'There's definitely been a change.' DTE preparing for increasing storm events

Posted at 9:58 PM, Aug 12, 2021
and last updated 2021-08-13 02:19:29-04

(WXYZ) — Another round of storms, another round of damage. High winds brought down trees and branches across metro Detroit, falling on power lines and even on homes.

“We heard some cracking going on and then the tree started falling very slow over the house,” said Kaelynn Euseary, who lives in Oak Park.

Euseary and her friend Nautica were sitting in their car out front, as the tree came down in their backyard. It crashed into their neighbor's car, knocking over the chimney as it also crashed into the bathroom.

“This is like a movie because it feels so slow," Euseary said. "Like I saw it fall and heard the crash.”

Down the road another tree brought down a DTE distribution feed which sends power to several substations, leaving thousands in the dark.

”This is crazy," said Oak Park resident Stephanie Kaulfersch. "I got two kids. We're without power. They cant give us a date or time.”

DTE said two storms Wednesday had winds from 60 to 75 miles per hour tearing through metro Detroit and leaving more than 700,000 homes without power.

“Loud noise, I thought it was actually a tornado coming through,” said Clawson resident Blake Callahan. "I saw that the branch covered the entire road, it was like that for a couple of hours.”

In Clawson, the storms brought down tree branches into a home, damaging the roof and gutter leaving the neighborhood covered in debris.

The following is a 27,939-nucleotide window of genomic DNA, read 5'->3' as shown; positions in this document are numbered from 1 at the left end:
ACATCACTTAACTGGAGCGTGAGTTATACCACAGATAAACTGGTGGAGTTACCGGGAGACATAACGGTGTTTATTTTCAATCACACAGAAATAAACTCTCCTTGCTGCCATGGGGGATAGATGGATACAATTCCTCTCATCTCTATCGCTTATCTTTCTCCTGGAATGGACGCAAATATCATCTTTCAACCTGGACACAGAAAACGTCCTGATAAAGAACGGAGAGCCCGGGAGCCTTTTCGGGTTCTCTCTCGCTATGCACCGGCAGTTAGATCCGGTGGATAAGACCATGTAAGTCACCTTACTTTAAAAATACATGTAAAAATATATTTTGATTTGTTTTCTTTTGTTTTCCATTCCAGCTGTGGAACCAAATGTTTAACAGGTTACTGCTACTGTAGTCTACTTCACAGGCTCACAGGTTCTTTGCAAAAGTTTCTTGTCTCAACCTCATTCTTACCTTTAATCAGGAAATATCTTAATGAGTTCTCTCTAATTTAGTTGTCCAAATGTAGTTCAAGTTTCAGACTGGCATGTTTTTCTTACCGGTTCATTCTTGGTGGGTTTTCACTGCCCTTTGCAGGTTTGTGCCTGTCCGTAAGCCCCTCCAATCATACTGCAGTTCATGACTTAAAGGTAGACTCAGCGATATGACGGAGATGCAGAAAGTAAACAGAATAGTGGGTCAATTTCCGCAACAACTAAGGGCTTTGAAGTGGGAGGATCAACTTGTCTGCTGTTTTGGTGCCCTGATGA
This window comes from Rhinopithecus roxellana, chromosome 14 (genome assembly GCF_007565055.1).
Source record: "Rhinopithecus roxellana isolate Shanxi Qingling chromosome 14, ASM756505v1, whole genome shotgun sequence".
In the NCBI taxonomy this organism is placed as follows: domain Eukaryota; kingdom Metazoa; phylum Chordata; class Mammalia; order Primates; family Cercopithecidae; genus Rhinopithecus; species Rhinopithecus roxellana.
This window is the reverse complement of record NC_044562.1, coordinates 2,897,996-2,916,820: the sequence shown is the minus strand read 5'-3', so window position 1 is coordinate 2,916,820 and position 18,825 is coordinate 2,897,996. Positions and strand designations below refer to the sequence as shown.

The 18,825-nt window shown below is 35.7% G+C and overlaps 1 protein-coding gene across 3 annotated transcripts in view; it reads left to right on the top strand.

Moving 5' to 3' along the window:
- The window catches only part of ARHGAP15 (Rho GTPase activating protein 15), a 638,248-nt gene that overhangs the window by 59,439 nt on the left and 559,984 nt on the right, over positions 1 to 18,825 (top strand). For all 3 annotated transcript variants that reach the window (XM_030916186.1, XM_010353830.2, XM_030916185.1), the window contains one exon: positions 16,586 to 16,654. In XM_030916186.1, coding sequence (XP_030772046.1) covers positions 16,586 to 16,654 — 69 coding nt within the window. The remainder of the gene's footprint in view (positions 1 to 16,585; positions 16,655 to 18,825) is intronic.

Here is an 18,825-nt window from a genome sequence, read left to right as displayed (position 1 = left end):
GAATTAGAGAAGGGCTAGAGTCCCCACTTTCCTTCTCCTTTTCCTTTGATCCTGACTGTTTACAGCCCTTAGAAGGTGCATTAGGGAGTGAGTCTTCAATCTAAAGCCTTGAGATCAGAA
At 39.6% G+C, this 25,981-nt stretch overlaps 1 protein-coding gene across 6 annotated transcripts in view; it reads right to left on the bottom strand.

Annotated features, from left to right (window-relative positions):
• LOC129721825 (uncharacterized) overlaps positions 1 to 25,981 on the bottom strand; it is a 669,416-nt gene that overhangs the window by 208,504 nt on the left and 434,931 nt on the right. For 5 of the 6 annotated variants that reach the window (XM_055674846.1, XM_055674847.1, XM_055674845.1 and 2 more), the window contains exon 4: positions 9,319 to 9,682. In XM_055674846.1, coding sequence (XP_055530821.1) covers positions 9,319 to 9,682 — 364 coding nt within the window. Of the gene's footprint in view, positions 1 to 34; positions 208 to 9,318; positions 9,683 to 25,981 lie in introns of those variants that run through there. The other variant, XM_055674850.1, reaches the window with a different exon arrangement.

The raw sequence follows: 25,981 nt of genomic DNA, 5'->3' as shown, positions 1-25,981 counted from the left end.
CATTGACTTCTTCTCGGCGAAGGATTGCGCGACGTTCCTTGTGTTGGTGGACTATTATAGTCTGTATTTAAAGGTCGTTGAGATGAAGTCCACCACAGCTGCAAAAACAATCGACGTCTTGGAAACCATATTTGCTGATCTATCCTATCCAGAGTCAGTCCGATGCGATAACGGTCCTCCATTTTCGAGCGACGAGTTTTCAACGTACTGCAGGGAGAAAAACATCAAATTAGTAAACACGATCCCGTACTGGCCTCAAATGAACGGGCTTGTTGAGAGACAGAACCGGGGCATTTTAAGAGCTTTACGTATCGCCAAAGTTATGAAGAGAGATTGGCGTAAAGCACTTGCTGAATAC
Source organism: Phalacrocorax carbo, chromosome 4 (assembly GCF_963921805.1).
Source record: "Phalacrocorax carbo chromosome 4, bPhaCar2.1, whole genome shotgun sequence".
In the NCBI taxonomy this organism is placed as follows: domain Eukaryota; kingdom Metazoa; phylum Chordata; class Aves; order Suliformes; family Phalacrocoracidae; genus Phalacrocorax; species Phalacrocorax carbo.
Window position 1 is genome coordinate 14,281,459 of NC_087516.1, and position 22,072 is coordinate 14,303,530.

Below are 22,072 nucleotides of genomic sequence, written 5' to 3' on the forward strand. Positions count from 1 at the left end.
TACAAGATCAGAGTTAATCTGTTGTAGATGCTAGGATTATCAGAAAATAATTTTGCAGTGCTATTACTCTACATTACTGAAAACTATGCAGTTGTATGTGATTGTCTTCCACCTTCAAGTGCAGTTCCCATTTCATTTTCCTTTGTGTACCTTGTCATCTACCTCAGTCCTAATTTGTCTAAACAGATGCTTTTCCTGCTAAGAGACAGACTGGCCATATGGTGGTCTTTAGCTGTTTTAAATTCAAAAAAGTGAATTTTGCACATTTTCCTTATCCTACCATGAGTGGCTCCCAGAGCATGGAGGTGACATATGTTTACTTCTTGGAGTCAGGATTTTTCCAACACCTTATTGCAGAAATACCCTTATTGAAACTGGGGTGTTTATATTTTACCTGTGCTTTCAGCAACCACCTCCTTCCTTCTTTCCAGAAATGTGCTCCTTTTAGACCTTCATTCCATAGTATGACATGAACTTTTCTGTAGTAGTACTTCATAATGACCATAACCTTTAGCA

“It was nasty, it was a very vicious storm,” said Clawson resident Carol Kalinski.

DTE says they had reported 4,000 downed lines from the storm. As they work to fix those lines, they also give them an upgrade.

“Our new standard as we rebuild these lines is steel poles," said Heather Rivard, Senior VP of Electric Restoration. "I don't know the exact wind speed a steel pole can withstand but it's substantially higher.”

DTE says the frequency of high wind storms has doubled, with five major storms in the last eight weeks. DTE's President and CEO Jerry Norcia was out surveying the damage, saying they’re now spending triple the amount to prepare for the changing weather.

“We started a very aggressive tree trimming program which is what helps abate power outages during high wind events,” Norcia said. "We’ve got about 1,000 workers on site 365 days a year trimming trees, which is double what we had before.”

DTE says subdivisions built after 1960 have their lines underground, but the cost to bury lines in older neighborhoods would cost nearly $700 million.

“What we found was if we spent $250,000 on aggressive tree trimming, we get the same reliability results,” Norcia said.

As the work continues, thousands of homeowners are still waiting for power to be restored hoping these storms come to an end.

“Everyone seems to be alright on the street, but definitely a little shook up,” Callahan said.